Hadrian in Farbe - erstaunlich!
Happy Birthday! Felicitaciones! ~ Und vor allem vielen Dank an Carole für die vielen interessanten, unterhaltsamen Artikel zum Thema „Hadrian“!
Happy 1944th birthday, Hadrian!
This year, I decided to bake a honey cake as Hadrian’s birthday cake.
- 3 eggs
- 200 grams liquid honey
- 50 grams spelt flour
Whip eggs with an electric mixer or a stand mixer fitted with the whisk attachment. Beat them until they are stiff and form peaks. Slowly pour in the honey, and continue to mix until well incorporated. Add the flour, small amounts at a time, by folding it into the egg mixture. Continue this until all of the flour has been incorporated. Pour the mixture into a greased 17cm cake tin, and bake for 30-40mins at 200°C. It is best served warm, with honey drizzled on it.
For dinner, I cooked one of my favourite Apician recipes, Pullus Vardanus (Chicken à la Varus). You can find the recipe here.
- 1.4 kg chicken thighs and drumsticks
- 3 tbsp Liquamen…
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Beautifully documented, scientifically written – I like this blog soo much! My compliments!
Lebanon is famously known for the presence of a very special kind of tree, the legendary cedar tree (cedrus libani). It is emblazoned on the national flag and is, due to its long history, one of the most defining features of Lebanon’s culture. The country is the most densely wooded in the Middle East, and pines, oaks, firs, cypresses and junipers are also found in the mountain areas. All these species of trees were an important source of timber for early civilizations of the Near East and the Nile.
The cedars of Lebanon.
Wood was one of the most sought-after commodities in antiquity, and references to the cedars go as far back as the beginning of the written script. The episode of the visit of Gilgamesh with his companion Enkidu to a forest to destroy the guardian monster and cut the trees can be traced back to the third millennium…
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What an impressive collection! Definitely worth a visit – well, after this complete article we already learned a lot.
Antinous has attracted renewed fascination since the High Renaissance. In the early 1500s, several portraits of the ‚boy-favourite‘ were known in Rome, and numerous works of art were modelled on him. A clear example of the appeal of Antinous from this time may be seen in Lorenzetto’s statue of Jonah in the Chuch of Santa Maria del Popolo in Rome. The head of the famous Farnese Antinous seems to have provided the model for the statue of the biblical prophet which was designed by none other than Raphael, one of the most famous artists of his time. The statue became one of the earliest post-classical visual representations of Antinous.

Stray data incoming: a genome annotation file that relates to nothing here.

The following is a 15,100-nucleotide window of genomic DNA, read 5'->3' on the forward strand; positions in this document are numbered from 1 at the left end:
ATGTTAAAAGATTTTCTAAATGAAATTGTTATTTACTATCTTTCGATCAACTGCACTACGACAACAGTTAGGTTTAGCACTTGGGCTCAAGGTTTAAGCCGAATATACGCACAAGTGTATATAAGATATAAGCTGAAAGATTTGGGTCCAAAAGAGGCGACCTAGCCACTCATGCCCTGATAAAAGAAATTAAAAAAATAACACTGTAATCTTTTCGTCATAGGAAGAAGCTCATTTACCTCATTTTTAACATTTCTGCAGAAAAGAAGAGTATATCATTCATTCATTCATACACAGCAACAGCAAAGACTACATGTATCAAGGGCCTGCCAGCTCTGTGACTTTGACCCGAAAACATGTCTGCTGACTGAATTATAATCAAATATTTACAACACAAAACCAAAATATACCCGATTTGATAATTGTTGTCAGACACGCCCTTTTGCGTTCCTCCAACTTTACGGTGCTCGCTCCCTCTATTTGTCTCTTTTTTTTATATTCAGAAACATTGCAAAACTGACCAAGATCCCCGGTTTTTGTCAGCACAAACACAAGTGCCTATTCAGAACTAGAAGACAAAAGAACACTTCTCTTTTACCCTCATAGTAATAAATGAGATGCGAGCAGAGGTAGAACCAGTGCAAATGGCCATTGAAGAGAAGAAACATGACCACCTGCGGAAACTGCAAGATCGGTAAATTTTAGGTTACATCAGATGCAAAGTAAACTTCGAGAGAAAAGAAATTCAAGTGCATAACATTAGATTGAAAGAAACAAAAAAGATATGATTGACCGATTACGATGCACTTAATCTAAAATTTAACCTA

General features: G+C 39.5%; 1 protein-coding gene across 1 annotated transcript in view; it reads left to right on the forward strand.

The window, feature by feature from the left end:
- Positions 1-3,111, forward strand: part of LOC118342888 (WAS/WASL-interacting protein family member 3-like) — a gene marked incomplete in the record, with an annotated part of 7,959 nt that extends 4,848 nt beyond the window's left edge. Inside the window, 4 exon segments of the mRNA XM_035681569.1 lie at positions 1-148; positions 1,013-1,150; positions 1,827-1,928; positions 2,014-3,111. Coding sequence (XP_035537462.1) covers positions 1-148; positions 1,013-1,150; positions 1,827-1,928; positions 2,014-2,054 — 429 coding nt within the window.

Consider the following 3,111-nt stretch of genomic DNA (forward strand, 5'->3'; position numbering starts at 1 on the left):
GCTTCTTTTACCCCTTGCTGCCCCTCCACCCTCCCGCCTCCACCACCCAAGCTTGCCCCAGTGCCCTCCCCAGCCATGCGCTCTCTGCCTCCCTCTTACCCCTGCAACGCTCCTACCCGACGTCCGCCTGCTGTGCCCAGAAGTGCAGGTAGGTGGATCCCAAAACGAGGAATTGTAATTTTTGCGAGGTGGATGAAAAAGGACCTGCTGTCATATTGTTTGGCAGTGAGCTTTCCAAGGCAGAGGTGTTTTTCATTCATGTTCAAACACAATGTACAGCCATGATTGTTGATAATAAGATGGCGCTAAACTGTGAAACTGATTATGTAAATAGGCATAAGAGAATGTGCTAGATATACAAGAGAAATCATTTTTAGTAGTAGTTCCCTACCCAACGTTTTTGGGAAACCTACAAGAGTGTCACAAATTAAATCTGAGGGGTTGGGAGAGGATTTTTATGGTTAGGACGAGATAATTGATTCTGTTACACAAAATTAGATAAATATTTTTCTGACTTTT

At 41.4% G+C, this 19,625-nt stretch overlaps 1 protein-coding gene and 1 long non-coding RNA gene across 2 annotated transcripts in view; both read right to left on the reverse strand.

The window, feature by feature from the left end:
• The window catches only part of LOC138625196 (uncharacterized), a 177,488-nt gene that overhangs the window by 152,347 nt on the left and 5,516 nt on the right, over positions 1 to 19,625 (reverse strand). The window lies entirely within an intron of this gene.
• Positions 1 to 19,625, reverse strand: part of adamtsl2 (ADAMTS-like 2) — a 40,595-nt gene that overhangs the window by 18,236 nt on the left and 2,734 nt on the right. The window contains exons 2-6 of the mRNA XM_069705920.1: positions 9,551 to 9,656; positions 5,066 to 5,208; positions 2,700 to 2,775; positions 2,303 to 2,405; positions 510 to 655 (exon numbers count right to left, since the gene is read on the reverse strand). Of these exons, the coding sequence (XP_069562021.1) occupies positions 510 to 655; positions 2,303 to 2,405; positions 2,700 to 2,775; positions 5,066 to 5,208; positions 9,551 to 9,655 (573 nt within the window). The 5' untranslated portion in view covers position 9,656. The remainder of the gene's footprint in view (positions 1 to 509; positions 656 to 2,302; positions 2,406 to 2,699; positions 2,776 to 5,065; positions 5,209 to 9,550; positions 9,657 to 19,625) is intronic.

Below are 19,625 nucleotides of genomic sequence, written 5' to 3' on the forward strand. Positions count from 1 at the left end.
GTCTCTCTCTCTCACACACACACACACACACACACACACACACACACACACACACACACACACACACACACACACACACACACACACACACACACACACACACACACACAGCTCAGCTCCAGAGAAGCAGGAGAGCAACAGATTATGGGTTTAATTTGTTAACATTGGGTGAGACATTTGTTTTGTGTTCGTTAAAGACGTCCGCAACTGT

By the 1700s, the beautiful Bithynian had transformed from a scandalous decadent pagan into an archetype of classical male beauty and Romantic ideal. Young aristocrats who, in the eighteen century, made the ‚Grand Tour‘ of Italy to collect…
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Instead of a Happy New Year article I am glad to forward this to you.
A peaceful, successful, and meaningful Year 2019 to you all!
1,900 years ago, Hadrian celebrated the new year (year 872 Ab urbe condita) in Rome as consul for the third time (COS III) and appointed Publius Dasumius Rusticus as ordinary consul.
Rusticus is known only from his consulship and the reason why he received this prestigious honour is not known. It may be that he was a childhood friend or associate of Hadrian’s. The Dasumii family originated from Hispania Baetica, the home province of Hadrian. Together with the Aelli (Hadrian’s family) and the Ulpii (Trajan’s family), the Damusii were part of the intellectual, economic and political elite of the Empire.
Inscription from Stobi (Macedonia) mentioning the consulship of Publius Dasumius Rusticus. AD 119.
[P]ro [sal(ute) I]mp(eratoris) Tra[iani Hadriani Aug(usti) Libero statu]/[a]m posuit L(ucius) Dexsius(!) Longinus vet(e)ranus ex praet(orio) / Imp(eratore) Caes(are) Traiano (H)adriano Aug(usto) III P(ublio) Dasumio Rustico co(n)s(ulibus) de s/[uis]
© Epigraphik-Datenbank Clauss / Slaby…
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